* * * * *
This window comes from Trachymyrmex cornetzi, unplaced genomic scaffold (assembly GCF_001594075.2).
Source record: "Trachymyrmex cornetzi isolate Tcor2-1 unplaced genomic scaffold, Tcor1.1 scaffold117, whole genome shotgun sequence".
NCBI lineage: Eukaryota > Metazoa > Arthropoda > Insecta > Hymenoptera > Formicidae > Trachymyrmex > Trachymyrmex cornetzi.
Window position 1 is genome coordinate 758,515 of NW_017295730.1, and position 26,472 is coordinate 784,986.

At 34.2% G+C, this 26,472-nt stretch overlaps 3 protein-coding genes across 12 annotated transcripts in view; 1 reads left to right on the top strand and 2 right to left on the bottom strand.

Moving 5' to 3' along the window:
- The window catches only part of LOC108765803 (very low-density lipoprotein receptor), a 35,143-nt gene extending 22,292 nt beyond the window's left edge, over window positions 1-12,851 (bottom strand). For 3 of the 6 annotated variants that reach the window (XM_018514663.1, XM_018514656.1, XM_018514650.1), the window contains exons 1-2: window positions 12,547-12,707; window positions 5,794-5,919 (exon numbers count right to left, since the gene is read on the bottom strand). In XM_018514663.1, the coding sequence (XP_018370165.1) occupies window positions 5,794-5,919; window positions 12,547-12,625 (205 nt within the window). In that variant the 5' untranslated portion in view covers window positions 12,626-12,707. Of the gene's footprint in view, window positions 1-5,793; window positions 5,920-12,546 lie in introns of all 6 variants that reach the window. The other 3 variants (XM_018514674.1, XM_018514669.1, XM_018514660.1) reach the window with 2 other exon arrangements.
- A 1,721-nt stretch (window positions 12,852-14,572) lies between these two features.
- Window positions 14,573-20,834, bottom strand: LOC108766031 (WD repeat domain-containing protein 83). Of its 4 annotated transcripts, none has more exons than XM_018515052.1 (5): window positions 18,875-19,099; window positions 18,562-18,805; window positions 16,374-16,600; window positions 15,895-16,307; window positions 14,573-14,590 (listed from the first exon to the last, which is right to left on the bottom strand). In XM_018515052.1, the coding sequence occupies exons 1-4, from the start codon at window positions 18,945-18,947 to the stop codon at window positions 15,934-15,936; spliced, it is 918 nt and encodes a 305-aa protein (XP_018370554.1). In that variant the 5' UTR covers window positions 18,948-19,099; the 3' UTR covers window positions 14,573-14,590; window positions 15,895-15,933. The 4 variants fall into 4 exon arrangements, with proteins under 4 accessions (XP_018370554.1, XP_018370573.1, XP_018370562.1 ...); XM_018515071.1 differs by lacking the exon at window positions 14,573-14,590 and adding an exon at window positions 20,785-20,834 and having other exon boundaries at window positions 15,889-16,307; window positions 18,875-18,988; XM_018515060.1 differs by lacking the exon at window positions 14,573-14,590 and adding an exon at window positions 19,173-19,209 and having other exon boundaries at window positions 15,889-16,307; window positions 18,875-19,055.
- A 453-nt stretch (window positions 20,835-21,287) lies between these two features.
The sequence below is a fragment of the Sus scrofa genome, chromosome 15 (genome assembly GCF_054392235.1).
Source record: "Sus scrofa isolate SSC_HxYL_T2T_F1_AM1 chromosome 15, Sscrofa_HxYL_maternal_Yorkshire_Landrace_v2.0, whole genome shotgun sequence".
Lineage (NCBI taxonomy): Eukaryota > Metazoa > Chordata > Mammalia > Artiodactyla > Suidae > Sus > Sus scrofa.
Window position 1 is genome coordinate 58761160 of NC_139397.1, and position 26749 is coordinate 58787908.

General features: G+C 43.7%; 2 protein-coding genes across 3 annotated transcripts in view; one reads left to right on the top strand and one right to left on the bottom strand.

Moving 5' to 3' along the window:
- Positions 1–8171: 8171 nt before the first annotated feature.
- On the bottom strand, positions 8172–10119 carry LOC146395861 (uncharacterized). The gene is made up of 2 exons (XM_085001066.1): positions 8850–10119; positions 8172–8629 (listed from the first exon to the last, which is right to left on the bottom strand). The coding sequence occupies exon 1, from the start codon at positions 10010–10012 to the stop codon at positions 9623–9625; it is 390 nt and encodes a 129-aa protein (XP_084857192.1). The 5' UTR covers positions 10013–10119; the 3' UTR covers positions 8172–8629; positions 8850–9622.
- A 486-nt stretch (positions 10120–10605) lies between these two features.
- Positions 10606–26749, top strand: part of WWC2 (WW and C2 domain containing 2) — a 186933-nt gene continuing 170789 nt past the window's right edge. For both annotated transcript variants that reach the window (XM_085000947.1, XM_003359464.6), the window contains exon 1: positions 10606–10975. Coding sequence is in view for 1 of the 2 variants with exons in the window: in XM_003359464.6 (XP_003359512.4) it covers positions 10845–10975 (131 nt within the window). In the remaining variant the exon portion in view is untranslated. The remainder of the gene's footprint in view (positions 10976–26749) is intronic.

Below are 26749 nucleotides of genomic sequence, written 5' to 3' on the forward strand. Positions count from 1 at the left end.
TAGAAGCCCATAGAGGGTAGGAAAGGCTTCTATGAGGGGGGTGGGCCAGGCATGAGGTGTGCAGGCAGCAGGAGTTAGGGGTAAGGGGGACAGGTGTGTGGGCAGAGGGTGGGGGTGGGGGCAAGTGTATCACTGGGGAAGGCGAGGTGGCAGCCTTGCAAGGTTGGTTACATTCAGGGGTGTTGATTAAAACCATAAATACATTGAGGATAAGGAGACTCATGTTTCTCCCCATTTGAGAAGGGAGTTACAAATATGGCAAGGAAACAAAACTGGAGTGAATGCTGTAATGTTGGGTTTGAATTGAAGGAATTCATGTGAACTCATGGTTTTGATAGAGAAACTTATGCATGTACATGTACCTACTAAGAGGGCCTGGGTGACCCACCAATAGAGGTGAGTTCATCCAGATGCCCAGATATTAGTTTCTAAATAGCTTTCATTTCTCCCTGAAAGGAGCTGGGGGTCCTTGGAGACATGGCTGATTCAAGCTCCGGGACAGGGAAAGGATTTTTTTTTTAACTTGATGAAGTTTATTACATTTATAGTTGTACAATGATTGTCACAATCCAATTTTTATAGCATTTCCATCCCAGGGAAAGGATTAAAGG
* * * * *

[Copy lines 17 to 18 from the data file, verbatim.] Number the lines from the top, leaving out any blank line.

- Positions 1–8171: 8171 nt before the first annotated feature.
- On the bottom strand, positions 8172–10119 carry LOC146395861 (uncharacterized). The gene is made up of 2 exons (XM_085001066.1): positions 8850–10119; positions 8172–8629 (listed from the first exon to the last, which is right to left on the bottom strand). The coding sequence occupies exon 1, from the start codon at positions 10010–10012 to the stop codon at positions 9623–9625; it is 390 nt and encodes a 129-aa protein (XP_084857192.1). The 5' UTR covers positions 10013–10119; the 3' UTR covers positions 8172–8629; positions 8850–9622.